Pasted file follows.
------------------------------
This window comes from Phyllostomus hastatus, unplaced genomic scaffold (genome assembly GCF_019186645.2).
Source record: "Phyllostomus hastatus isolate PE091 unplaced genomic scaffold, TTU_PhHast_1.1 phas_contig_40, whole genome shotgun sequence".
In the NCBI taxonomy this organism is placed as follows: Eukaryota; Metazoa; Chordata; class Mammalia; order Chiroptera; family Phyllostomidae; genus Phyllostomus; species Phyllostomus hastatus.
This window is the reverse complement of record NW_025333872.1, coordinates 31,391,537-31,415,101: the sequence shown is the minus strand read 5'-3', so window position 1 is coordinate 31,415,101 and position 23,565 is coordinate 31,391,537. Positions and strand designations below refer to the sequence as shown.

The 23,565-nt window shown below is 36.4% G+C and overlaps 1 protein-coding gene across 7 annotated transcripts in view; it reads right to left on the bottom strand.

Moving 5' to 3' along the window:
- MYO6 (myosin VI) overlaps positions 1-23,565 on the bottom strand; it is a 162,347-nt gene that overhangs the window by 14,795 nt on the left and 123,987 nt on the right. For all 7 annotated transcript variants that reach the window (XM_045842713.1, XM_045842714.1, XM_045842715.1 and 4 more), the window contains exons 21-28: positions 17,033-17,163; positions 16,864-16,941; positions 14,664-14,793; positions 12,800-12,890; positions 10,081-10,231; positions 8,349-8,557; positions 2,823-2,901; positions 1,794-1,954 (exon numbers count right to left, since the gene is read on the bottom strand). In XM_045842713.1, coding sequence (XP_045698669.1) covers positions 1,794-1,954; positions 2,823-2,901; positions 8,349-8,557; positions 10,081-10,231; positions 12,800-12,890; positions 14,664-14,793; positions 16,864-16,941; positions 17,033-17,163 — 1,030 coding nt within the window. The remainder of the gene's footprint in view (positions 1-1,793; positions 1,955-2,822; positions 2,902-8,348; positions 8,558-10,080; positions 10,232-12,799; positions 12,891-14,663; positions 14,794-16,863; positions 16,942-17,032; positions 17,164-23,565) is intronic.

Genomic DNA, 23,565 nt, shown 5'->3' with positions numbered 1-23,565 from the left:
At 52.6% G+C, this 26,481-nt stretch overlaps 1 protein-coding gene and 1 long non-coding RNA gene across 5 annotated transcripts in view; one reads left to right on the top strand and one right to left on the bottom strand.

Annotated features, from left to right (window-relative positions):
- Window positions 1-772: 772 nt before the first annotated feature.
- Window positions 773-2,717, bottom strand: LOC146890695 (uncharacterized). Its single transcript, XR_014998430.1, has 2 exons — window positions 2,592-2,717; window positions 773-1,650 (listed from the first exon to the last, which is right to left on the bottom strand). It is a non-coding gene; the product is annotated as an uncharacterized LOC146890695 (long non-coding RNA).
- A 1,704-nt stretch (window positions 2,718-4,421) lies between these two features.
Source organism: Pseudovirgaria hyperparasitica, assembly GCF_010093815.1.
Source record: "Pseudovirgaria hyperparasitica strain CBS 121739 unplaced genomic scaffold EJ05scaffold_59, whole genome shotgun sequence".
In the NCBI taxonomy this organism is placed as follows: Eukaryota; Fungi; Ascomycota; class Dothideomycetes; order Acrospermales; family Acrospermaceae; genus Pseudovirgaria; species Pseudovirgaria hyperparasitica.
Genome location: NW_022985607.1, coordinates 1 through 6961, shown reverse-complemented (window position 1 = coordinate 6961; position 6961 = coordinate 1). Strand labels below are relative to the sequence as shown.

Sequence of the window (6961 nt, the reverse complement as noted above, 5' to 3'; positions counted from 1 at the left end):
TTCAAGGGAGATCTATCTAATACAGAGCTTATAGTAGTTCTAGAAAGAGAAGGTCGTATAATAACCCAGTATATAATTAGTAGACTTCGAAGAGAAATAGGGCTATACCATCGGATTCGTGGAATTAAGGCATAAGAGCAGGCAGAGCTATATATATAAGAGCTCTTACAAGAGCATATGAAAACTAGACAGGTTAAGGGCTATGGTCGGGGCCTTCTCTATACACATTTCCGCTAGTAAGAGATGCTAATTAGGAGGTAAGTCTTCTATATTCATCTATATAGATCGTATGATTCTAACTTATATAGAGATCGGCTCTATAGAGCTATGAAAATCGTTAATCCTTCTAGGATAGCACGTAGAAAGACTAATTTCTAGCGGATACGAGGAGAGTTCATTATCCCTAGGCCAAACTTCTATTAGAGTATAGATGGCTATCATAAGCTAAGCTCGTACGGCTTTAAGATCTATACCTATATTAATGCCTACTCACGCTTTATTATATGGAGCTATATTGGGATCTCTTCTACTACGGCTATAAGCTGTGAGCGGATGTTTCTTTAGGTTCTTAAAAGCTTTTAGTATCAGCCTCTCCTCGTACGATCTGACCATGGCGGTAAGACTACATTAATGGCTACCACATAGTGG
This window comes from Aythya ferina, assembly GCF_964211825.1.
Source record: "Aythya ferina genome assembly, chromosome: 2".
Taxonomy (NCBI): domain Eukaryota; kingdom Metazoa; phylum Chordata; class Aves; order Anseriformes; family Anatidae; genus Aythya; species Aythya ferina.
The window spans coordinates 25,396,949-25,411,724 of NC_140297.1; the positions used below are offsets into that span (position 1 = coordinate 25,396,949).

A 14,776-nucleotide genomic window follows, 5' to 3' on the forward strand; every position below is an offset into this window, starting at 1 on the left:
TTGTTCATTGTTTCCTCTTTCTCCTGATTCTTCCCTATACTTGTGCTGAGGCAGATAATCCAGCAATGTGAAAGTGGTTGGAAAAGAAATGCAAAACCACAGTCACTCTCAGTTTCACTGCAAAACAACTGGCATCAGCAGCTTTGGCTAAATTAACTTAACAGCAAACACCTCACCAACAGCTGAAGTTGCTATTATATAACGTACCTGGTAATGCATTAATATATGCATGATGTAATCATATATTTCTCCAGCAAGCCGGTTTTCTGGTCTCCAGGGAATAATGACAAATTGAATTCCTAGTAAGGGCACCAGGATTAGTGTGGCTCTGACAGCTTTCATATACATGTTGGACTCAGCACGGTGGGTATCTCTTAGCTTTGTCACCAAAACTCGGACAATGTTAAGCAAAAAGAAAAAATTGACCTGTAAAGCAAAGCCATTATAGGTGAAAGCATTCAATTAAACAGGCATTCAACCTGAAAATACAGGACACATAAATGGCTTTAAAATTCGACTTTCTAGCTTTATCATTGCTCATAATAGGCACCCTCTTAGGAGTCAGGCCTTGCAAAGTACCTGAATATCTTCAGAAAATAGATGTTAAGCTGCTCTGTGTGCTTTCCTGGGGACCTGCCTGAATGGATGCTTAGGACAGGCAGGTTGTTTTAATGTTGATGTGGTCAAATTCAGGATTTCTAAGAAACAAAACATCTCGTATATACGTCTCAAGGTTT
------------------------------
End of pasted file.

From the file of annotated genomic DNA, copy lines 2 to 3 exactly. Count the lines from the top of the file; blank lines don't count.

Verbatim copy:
Source record: "Phyllostomus hastatus isolate PE091 unplaced genomic scaffold, TTU_PhHast_1.1 phas_contig_40, whole genome shotgun sequence".
In the NCBI taxonomy this organism is placed as follows: Eukaryota; Metazoa; Chordata; class Mammalia; order Chiroptera; family Phyllostomidae; genus Phyllostomus; species Phyllostomus hastatus.